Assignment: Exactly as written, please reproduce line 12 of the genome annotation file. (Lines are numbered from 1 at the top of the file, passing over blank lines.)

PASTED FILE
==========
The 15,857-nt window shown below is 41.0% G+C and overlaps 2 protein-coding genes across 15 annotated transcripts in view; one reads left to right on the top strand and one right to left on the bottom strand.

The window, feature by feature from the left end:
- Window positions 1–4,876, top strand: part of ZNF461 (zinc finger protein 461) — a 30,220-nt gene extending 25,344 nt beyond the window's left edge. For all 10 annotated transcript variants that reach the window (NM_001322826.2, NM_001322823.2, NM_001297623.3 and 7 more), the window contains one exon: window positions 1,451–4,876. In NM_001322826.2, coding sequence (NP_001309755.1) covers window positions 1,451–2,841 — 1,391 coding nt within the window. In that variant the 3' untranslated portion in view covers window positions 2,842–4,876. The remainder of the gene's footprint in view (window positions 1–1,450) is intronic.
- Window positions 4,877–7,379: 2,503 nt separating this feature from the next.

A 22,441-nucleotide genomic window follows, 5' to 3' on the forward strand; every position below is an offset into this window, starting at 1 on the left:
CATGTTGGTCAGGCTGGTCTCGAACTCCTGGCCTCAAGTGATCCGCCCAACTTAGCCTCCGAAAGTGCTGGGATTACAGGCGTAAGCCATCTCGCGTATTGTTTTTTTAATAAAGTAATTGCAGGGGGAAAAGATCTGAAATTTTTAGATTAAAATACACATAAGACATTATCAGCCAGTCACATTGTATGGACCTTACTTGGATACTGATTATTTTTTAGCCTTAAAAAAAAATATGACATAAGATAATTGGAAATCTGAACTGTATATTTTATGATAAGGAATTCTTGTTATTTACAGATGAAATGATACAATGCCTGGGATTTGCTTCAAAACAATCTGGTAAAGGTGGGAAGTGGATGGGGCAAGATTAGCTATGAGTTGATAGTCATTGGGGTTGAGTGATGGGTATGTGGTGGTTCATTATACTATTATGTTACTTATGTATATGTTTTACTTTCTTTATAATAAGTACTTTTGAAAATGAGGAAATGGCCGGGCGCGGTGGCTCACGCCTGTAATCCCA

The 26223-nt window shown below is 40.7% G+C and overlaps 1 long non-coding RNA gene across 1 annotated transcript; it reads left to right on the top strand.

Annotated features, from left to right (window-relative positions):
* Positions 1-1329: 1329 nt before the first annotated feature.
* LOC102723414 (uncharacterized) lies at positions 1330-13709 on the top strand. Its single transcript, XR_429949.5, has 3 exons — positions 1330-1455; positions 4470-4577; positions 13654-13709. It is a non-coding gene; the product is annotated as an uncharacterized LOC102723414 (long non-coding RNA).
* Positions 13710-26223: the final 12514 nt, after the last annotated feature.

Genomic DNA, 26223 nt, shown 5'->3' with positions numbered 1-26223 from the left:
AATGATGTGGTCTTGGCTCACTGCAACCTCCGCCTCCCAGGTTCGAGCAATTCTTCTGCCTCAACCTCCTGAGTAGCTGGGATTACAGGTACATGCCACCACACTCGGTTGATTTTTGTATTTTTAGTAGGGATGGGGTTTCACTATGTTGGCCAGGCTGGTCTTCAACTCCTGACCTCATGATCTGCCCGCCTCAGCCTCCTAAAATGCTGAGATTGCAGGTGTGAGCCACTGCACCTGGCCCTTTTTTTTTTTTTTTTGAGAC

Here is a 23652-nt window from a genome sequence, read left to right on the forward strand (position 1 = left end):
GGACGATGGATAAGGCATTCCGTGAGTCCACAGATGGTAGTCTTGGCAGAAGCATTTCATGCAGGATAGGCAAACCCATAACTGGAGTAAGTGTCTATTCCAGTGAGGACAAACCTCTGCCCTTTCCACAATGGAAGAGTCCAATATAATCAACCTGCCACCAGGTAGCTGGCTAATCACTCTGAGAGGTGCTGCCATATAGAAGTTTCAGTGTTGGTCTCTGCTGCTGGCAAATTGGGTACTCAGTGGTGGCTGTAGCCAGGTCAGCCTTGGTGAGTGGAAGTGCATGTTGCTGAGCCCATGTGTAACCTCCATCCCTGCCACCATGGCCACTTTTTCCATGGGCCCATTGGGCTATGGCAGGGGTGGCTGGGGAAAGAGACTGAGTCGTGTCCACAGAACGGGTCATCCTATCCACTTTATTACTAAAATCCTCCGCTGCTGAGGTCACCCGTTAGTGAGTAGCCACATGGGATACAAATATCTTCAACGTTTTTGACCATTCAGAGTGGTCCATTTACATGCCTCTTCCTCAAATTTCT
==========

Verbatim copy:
Genomic DNA, 26223 nt, shown 5'->3' with positions numbered 1-26223 from the left: